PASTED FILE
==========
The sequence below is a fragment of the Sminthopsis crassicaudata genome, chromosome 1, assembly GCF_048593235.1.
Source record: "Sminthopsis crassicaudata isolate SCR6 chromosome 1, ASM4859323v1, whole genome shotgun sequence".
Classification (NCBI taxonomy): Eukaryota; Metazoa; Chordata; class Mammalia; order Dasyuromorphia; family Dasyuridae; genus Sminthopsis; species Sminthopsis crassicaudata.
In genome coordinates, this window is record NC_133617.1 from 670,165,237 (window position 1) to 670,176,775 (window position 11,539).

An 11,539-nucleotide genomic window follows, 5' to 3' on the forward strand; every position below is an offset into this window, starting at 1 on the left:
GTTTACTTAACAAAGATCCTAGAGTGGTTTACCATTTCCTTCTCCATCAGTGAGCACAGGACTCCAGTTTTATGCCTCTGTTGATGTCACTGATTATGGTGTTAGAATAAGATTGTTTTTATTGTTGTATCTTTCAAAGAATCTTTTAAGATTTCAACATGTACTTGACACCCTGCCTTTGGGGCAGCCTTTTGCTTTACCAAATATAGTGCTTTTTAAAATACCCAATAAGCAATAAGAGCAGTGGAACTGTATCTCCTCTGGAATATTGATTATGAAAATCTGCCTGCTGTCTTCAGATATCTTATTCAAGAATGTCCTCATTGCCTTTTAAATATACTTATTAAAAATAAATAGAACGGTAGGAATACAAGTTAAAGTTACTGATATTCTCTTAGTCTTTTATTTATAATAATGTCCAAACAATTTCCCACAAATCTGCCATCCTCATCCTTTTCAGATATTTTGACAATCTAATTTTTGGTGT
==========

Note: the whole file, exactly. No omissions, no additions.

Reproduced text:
The sequence below is a fragment of the Sminthopsis crassicaudata genome, chromosome 1, assembly GCF_048593235.1.
Source record: "Sminthopsis crassicaudata isolate SCR6 chromosome 1, ASM4859323v1, whole genome shotgun sequence".
Classification (NCBI taxonomy): Eukaryota; Metazoa; Chordata; class Mammalia; order Dasyuromorphia; family Dasyuridae; genus Sminthopsis; species Sminthopsis crassicaudata.
In genome coordinates, this window is record NC_133617.1 from 670,165,237 (window position 1) to 670,176,775 (window position 11,539).

An 11,539-nucleotide genomic window follows, 5' to 3' on the forward strand; every position below is an offset into this window, starting at 1 on the left:
GTTTACTTAACAAAGATCCTAGAGTGGTTTACCATTTCCTTCTCCATCAGTGAGCACAGGACTCCAGTTTTATGCCTCTGTTGATGTCACTGATTATGGTGTTAGAATAAGATTGTTTTTATTGTTGTATCTTTCAAAGAATCTTTTAAGATTTCAACATGTACTTGACACCCTGCCTTTGGGGCAGCCTTTTGCTTTACCAAATATAGTGCTTTTTAAAATACCCAATAAGCAATAAGAGCAGTGGAACTGTATCTCCTCTGGAATATTGATTATGAAAATCTGCCTGCTGTCTTCAGATATCTTATTCAAGAATGTCCTCATTGCCTTTTAAATATACTTATTAAAAATAAATAGAACGGTAGGAATACAAGTTAAAGTTACTGATATTCTCTTAGTCTTTTATTTATAATAATGTCCAAACAATTTCCCACAAATCTGCCATCCTCATCCTTTTCAGATATTTTGACAATCTAATTTTTGGTGT